Veterans Career Expo sets sights on lowering unemployed vet numbers

Veteran's Job & Career Expo rocks Quicken Arena

CLEVELAND - Anthony Albright served his country in the Army, enlisting in 1989, pulling duty until 1994. Working steadily as a semi-truck driver, he has recently been working for a roofing contractor. Roofing jobs are tough to come by as fall becomes winter, so Albright found himself signing up for a veterans job fair, the Veteran Career Expo, that began at 10 a.m. Tuesday.

Albright had an optimistic grin after several promising leads came his way by the time the event ended at 1 p.m. A lot of veterans coming out of the military recently have had a tough time finding work.

"I've been out for quite a while now so I kind of acclimated myself to civilian life, so it's just hard sometimes looking for a job, but I've got high hopes something will come around. I never give up hope, it's going to be there," said Albright.

Most veterans were commenting favorably on an event aimed exclusively for them. Tom Hasson, a Business Service Consultant for Employment Connection, said his company, "coordinates employers to find out what their jobs are, and then we're their point of contact, so we forward resumes and candidates to those employers."

Hasson said that often serving one's country is easier than finding steady work in civilian life.

"I think it's even harder. It's harder when you're out there because it's all on your shoulders and you have to give it all you have," said Hasson.

Ashley Graf is a Navy reservist whom came looking for opportunities that other job fairs wouldn't have tables and booths aimed at her skills. As a veteran who missed the Navy where she served as a flight controller, she signed up for the reserves where she now serves as well as holding down a full-time job in Elyria.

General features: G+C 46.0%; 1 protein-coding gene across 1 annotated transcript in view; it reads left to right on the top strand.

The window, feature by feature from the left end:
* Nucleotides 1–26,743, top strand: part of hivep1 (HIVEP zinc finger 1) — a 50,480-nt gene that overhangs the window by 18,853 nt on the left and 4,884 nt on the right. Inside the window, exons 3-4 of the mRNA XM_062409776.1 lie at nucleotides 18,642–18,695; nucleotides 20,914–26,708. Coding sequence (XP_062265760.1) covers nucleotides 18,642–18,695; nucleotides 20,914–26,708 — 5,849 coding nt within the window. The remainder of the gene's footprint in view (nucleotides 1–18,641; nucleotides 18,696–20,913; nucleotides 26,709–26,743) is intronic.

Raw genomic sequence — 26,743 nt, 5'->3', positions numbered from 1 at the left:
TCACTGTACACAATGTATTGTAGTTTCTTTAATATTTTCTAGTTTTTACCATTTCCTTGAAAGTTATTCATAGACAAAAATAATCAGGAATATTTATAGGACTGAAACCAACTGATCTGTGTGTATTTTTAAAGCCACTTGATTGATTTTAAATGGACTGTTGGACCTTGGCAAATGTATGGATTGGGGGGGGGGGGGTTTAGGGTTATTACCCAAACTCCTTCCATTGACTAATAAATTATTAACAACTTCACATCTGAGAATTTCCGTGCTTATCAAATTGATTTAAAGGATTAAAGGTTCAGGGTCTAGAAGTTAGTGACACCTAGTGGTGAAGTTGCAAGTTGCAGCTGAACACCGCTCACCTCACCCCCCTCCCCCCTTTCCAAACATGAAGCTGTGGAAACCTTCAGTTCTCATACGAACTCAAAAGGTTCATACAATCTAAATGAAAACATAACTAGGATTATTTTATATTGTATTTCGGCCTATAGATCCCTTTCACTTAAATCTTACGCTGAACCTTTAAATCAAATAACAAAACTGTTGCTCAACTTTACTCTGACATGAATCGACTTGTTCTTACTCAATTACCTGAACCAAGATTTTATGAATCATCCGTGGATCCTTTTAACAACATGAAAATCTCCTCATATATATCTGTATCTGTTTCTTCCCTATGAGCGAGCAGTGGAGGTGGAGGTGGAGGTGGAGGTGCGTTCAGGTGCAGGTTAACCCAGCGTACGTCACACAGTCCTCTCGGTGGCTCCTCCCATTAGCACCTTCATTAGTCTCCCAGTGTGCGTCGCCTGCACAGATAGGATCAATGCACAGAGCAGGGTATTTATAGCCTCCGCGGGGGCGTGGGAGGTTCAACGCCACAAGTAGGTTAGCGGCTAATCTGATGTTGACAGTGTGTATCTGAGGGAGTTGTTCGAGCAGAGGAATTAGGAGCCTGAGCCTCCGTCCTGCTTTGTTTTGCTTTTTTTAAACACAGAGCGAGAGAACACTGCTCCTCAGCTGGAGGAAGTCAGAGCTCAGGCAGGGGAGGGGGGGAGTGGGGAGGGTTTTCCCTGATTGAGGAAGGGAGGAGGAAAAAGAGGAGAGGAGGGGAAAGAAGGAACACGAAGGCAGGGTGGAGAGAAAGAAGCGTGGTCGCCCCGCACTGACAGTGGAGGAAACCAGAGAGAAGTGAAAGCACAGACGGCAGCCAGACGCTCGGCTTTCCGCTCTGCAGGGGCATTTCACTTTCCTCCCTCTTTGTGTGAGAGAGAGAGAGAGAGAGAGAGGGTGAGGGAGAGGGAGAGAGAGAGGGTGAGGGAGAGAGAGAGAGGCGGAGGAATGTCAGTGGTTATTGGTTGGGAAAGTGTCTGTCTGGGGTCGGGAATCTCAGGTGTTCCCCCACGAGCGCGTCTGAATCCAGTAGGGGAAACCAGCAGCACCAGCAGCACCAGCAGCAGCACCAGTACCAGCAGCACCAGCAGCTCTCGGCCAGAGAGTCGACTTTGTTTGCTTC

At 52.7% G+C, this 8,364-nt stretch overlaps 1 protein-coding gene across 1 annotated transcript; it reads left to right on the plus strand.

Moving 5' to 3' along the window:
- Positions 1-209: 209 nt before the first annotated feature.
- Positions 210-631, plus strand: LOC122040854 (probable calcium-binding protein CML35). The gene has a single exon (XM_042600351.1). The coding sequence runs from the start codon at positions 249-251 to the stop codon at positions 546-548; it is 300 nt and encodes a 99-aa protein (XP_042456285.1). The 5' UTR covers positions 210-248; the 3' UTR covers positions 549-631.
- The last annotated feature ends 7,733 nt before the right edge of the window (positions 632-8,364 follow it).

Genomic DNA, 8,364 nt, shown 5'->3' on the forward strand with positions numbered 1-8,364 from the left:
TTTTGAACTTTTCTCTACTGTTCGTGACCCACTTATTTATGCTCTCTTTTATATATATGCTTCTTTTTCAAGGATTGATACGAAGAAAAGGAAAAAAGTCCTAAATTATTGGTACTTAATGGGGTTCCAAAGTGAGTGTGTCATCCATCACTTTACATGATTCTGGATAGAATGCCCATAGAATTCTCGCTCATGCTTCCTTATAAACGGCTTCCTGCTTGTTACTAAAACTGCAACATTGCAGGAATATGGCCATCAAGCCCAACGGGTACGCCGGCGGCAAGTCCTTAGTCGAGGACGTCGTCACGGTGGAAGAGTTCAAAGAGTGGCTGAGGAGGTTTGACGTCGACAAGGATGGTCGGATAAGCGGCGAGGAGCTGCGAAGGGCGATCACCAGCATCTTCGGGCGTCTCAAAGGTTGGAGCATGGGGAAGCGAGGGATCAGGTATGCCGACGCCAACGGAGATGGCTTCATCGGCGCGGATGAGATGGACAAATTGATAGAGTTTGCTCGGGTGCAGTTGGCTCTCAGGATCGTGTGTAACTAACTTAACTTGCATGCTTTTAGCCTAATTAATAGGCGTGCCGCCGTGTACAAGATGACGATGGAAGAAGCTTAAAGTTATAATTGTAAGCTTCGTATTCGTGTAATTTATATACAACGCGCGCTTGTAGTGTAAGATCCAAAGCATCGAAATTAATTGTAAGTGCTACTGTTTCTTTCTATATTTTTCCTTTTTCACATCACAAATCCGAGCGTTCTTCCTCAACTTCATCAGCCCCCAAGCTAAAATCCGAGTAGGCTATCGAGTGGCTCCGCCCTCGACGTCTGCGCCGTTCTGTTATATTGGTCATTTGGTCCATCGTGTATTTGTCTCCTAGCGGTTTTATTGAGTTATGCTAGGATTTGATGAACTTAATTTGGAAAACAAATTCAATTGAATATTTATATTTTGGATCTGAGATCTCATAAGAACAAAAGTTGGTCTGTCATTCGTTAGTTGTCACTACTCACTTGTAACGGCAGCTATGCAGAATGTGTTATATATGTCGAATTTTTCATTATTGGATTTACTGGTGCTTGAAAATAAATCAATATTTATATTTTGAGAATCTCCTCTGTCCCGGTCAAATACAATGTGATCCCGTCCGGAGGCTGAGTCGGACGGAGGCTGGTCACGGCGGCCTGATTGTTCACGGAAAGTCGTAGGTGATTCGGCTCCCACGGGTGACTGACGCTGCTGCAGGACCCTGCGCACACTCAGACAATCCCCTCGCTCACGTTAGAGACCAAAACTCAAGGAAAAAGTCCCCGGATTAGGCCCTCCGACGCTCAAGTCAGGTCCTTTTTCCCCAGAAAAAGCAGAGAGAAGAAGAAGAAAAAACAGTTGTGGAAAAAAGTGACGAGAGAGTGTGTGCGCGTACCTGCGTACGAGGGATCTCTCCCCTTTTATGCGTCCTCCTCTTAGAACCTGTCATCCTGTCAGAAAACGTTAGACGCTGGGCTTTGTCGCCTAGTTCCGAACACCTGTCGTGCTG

"I currently am employed, but there also booths here that have information on veteran's benefits that help other veterans out, educational things, different schools, this actually offers a wide variety of things besides just employment opportunities. It was actually informational," said Graf.

At 44, Albright was turned away by a fire department table, but with his children grown and living on their own, he and his wife are hoping to add a stable life to being empty-nesters.

"I want just full-time work, stabilize myself, you know, find a career that I enjoy and safely retire some day,
 said Albright.

For the hundreds of veterans who found themselves passing out resumes and business cards, Tuesday was one closer step to getting themselves back into the workplace. A job for some of these vets has been elusive. Albright would like to get back to work as a semi-truck driver. He's hoping to re-apply for his C.D.L. with a lead for a job from Tuesday's visit to the Q.

"I'm not here to look for benefits or anything like that. I just want to get a job, start a career and maybe eventually live the American dream and buy a house."

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